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Petroleum News: Weather clouds some Canadian regions

Mild winter in Western Canada, with early thaw, restricts access to northern Alberta well sites; drilling still at record levels
Gary Park
For Petroleum News
Capital budgets up, land sales up, operator ranks up, drilling predictions up — all the ingredients for another scorching year in Canada’s upstream, except for another mild winter in Western Canada that threatens to turn oil fields mushy.
Across some pockets of British Columbia, Alberta and Saskatchewan the peak drilling season is experiencing some setbacks.
An early thaw is restricting access to well sites in northern Alberta, where a deep freeze is vital to build ice bridges and carry the heavy rig loads.
However, a report by investment dealer Peters & Co. in January said the conditions have not yet caused “wholesale delays in E&P programs,” although weather is “rearing its ugly head” as it did when record spring and summer rains saw producers struggling ever since to meet production goals.
And the first reports on upstream activity show record drilling levels in Alberta, Saskatchewan and Manitoba, with only Northern Canada and British Columbia lagging.
Of the 722 rigs available across Canada a staggering 94 percent were at work during January, compared with 93 percent a year earlier.
Alberta had an average 537 rigs operating, rising to 543 in the final week of January, when 136 were at work in British Columbia and 51 in Saskatchewan.
Association sticks to prediction
Meanwhile, the Petroleum Services Association of Canada is sticking to its prediction of a record 25,295 well completions in 2006.
Peters & Co. is going one better, forecasting 25,500 wells this year and 27,500 in 2007, while the Canadian Association of Oilwell Drilling Contractors is betting on 26,000 wells in 2006.
Drilling contractors President Don Herring and petroleum services President Roger Soucy said the winter melt has yet to affect early-year operations, with active rigs climbing from 539 in the first week of January to 743 by late in the month.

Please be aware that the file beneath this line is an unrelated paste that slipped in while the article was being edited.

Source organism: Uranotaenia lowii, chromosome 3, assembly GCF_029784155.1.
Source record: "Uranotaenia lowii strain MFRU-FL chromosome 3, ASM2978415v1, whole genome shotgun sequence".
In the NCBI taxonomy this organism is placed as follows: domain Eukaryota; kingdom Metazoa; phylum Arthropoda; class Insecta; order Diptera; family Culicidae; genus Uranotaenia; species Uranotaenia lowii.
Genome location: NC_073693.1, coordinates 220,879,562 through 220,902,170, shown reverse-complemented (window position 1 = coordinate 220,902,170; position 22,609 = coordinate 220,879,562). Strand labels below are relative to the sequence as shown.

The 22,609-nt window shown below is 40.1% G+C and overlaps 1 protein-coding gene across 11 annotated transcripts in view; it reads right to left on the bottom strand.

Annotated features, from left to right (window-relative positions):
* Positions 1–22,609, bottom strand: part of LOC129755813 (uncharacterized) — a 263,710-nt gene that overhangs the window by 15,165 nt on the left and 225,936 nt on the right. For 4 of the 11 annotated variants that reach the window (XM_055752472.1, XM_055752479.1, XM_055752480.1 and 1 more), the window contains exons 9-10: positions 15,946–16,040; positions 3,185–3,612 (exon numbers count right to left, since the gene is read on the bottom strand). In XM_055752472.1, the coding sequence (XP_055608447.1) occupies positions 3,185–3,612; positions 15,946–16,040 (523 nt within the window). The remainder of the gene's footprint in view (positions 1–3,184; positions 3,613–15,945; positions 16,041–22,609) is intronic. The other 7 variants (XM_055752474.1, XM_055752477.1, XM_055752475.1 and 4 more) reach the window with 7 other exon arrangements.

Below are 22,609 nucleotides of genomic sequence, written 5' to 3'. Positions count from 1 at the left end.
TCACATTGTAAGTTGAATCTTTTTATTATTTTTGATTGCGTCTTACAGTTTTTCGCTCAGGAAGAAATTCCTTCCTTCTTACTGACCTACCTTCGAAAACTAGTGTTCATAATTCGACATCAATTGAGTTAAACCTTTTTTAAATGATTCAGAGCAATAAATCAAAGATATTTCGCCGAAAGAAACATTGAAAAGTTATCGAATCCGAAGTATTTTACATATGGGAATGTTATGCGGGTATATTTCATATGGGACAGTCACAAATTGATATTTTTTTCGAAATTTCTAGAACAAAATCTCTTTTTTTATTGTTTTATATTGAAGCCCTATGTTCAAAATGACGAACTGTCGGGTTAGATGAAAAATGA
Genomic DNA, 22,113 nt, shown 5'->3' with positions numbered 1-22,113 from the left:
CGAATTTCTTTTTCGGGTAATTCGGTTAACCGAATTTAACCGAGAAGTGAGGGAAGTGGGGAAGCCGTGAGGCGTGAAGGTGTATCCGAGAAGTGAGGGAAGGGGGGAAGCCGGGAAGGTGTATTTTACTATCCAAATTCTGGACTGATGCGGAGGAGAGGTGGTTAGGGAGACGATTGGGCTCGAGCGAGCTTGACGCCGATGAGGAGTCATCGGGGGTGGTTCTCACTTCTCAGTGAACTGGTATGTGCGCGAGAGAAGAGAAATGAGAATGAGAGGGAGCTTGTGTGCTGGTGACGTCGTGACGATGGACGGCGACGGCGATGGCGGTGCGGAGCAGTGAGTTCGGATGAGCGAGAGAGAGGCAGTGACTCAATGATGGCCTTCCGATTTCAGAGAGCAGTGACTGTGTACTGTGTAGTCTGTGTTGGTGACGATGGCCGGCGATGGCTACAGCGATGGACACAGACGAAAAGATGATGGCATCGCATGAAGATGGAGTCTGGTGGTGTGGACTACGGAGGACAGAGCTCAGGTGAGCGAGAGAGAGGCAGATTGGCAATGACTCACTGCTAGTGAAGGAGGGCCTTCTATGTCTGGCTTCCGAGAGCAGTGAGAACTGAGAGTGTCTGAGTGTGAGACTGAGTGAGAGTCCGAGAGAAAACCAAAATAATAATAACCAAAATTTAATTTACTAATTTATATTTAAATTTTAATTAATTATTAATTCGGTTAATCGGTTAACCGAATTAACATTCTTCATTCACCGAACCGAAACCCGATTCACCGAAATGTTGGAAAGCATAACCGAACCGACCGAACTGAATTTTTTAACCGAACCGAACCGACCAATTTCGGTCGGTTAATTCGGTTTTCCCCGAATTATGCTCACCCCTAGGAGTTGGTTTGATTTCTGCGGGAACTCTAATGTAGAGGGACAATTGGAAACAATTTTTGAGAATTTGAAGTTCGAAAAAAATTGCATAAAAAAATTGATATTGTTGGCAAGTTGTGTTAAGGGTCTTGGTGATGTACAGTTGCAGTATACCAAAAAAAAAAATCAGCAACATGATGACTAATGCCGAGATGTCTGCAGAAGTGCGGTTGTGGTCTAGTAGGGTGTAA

Soucy said with the industry’s growing emphasis on spreading drilling more evenly through the year weather has less affect on operations.
Also contributing to a positive outlook is an increase in the number of operators to 572 in 2005, up 50 from 2004.
A total of eight companies increased their well completions last year by 100 or more wells than in 2004, including Canadian Natural Resources (up 570 wells), coalbed methane producer Trident Exploration (up 277), Apache Canada (up 264), Compton Petroleum (up 188), Nexen (up 156), Pioneer Natural Resources (up 122), Tundra Oil & Gas (up 107) and coalbed methane producer MGV Energy (up 101).
Those whose tally declined included EnCana (down 510), EOG Resources (down 377), Husky Energy (down 221) and Petro-Canada (down 184).
Capital budgets for 76 companies up 27%
Capital budgets for 76 companies stand at C$42 billion, 27 percent above 2005 for those same firms, with heavy spending earmarked for the oil sands.
Heading the list are Canadian Natural C$6.8 billion, EnCana C$6.75 billion, Talisman Energy C$4.4 billion, Suncor Energy C$3.5 billion, Petro-Canada C$3.4 billion, Nexen C$2.89 billion, Husky Energy C$2.85 billion and Shell Canada C$2.7 billion — all except Talisman and Husky heavily committed to the oil sands.
FirstEnergy Capital is predicting that just over C$2 billion will go to coalbed methane, more than C$600 million above 2005, which was affected by the heavy rains, and expects more aggressive coalbed development this year after 2005 saw only a modest increase of 175 million cubic feet per day of production after a net gain of 412 million cubic feet per day in 2004.
The scramble to accumulate exploration rights shows no signs of easing, with Alberta posting a new record C$378 million at the second sale of January when 583,257 hectares (1.44 million acres) at an average C$1,012 per hectare, including 209,152 hectares of oil sands leases that fetched C$217 million.
That has pushed the year-to-date returns to C$591 million, compared with C$108 million for January 2005.
British Columbia has been equally hot, collecting C$52 million from 59,235 hectares and its January auction, beating the comparable 2005 sale by C$24 million, with the per hectare average climbing to C$874 from C$578.
With many observers expecting the land buyers will waste no time moving ahead with their exploration programs, the momentum built up in the second half of 2005 should extend into 2006, weather and available rig hands permitting.
Boosted by the addition of new rigs, a drilling surge after mid-year resulted in 92.46 million feet of hole drilled by all contractors, up 17 percent from the same period of 2004.
For all of last year, the average well took 6.36 days to complete compared with 5.61 in 2004 – the first time in many years that drilling times increased, partly due to a 7 percent rise in average well depth to 3,779 feet.
The dominant contractors were Precision Drilling which posted 27.9 million feet of hole and Ensign Energy Services which tallied 20.4 million feet.
The other major contractors were Savanna Energy Services 8.1 million feet, Nabors Drilling 6.46 million feet, Trinidad Drilling 6.4 million feet and Akita Drilling, the leading contractor in Northern Canada, 4 million feet.

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